Tag Archives: abend codes

CICS Abends – AEIS

This is my second in a series of brief descriptions of common abends in CICS. If my first posting was any indication, a lot of people will hit this page as they Google AIES in an  attempt to get a quick answer as to what can cause this particular abend.

An AEIS abend will occur when a CICS application attempts some kind of file operation using the CICS API (i.e., an EXEC CICS statement), and the file is not available to CICS, and the application does not have a HANDLE condition coded for NOTOPEN. Why the file is not available – that requires some investigation. Perhaps the file is in use by a batch  job and the file’s share options would not allow CICS to open it, perhaps the file’s definition in CEDA has a typo in the DSNAME field, maybe someone explicitly closed the file. Those are just some possibilities; CICS can’t help with the “why”, but knowing what file is not available will be a big first step in determining what the problem is.

Now for the philosophical part of this … Should you ever get an AEIS abend? I personally think that every application should contain code for NOTOPEN being a possibility and handle that condition without giving the user an ugly abend. But many shops do not  have that as a standard. These days it would be so easy to handle that condition by shooting the help desk and/or CICS tech support area an email to make sure they are aware, and give the end user a friendly message that their request cannot be fulfilled at the time.

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CICS Abends – AZI6

I had planned to do a series of blog entries on CICS abends, following up a bit on my CICS Messages and Codes entry a while back. And what better abend to start with than AZI6?

An AZI6 is the code returned when a transaction running in a remote region abends. In a standard TOR/AOR MRO environment, this abend will be seen on the user’s screen – but all it is doing is reporting the real abend that we are interested in that ocurred in the AOR. I often get a request to help a user or new programmer with an AZI6 (or they sometimes report it as an AZ16) … When that happens, my stock response is to keep reading, because the real abend code is burried further in the message. Here’s an example:

DFHAC2206 15:42:44 TORAPPL TRANSACTION XYZ1 FAILED WITH ABEND AZI6. UPDATES
TO LOCAL RECOVERABLE RESOURCES BACKED OUT. DFHAC2261 SYSTEM AOR SENT MESSAGE
(SENSE CODE 0824089E). 'DFHAC2206 15:42:44 AORAPPL TRANSACTION XYZ1 FAILED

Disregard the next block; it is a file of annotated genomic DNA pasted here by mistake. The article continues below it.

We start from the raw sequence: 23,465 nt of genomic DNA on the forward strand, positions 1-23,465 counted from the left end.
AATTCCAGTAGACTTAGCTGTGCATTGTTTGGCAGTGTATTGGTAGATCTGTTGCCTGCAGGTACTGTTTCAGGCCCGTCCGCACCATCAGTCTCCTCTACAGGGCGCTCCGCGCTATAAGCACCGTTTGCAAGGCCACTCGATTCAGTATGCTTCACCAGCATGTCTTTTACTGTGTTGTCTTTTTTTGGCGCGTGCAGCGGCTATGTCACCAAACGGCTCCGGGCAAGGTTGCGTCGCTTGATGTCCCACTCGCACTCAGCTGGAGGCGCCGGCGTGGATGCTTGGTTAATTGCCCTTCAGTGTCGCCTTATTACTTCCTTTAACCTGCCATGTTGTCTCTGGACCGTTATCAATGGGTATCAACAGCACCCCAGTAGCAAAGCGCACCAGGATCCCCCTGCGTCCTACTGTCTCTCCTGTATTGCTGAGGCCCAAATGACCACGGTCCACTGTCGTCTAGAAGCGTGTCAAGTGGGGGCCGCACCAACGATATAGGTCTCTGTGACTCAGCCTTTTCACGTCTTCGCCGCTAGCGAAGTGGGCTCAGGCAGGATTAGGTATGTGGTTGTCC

WITH ABEND ASRA. UPDATES TO LOCAL RECOVERABLE RESOURCES BACKED OUT.'.


In this example, the real issue is an ASRA abend on transaction XYZ1 in a CICS with a SYSID of AOR and an APPLID of AORAPPL. So, now armed with the real information, we can consult our abend product to find out what happened. ASRA’s are fairly easy to resolve, even without an abend product, so we’ll take a look at how to read a transaction dump for an ASRA in a future blog entry.

CICS Messages and Codes

I was recently reminded while helping a colleague that not everyone is aware that explanations for all CICS messages and codes are always right at our fingertips.

It used to be that to look up a message issued by CICS, we had to grab the CICS Messages and Codes manual. And that meant getting up and going to the manual area, as we didn’t even have electronic copies of manuals in those days. With the CMAC transaction, CICS makes it almost too easy these days. CMAC is a supplied transaction, one of the few transaction id’s that is an acronym (CICS Messages And Codes). That transaction along with the DFHCMACD file, provides pretty much everything in the Messages and Code manual.

Using the CMAC Transaction

To look up a message, on a blank screen enter CMAC followed by the component id and message number. All CICS messages are in the format DFHss9999, where ss is the component id and 9999 is the message number.  So, to look up message DFHFC0200, enter CMAC FC0200 on a blank screen. You can also enter the whole message id, as in CMAC DFHFC0200. Alternately, enter CMAC on a blank screen, then enter FC in the Component ID field and 0200 in the Message Number field.

To look up an abend code, enter CMAC followed by the abend code. For example, enter CMAC AEIS to look up what an AEIS abend is. You can also just enter CMAC on a blank screen, then enter AEIS in the Message Number field. Hint: All CICS abends start with “A”. If you see an abend that starts with any other letter, it is likely that the program issued an EXEC CICS ABEND and provided that code.

Defining the Resources Necessary for CMAC

If the CMAC dataset, DFHCMACD, was not created when CICS was installed, the CICS Installation Guide details the process to create it. It is normally defined with the appropriate VSAM share options to be able to access it from multiple CICS regions, so there is no need to create one for each CICS region that you run. In fact, for those in an MRO environment, it is common just to define the CMAC resources in the TOR only.

The DFHCMAC RDO group contains the resource definitions (transaction, mapset, program, and file definitions) necessary to run the CMAC transaction.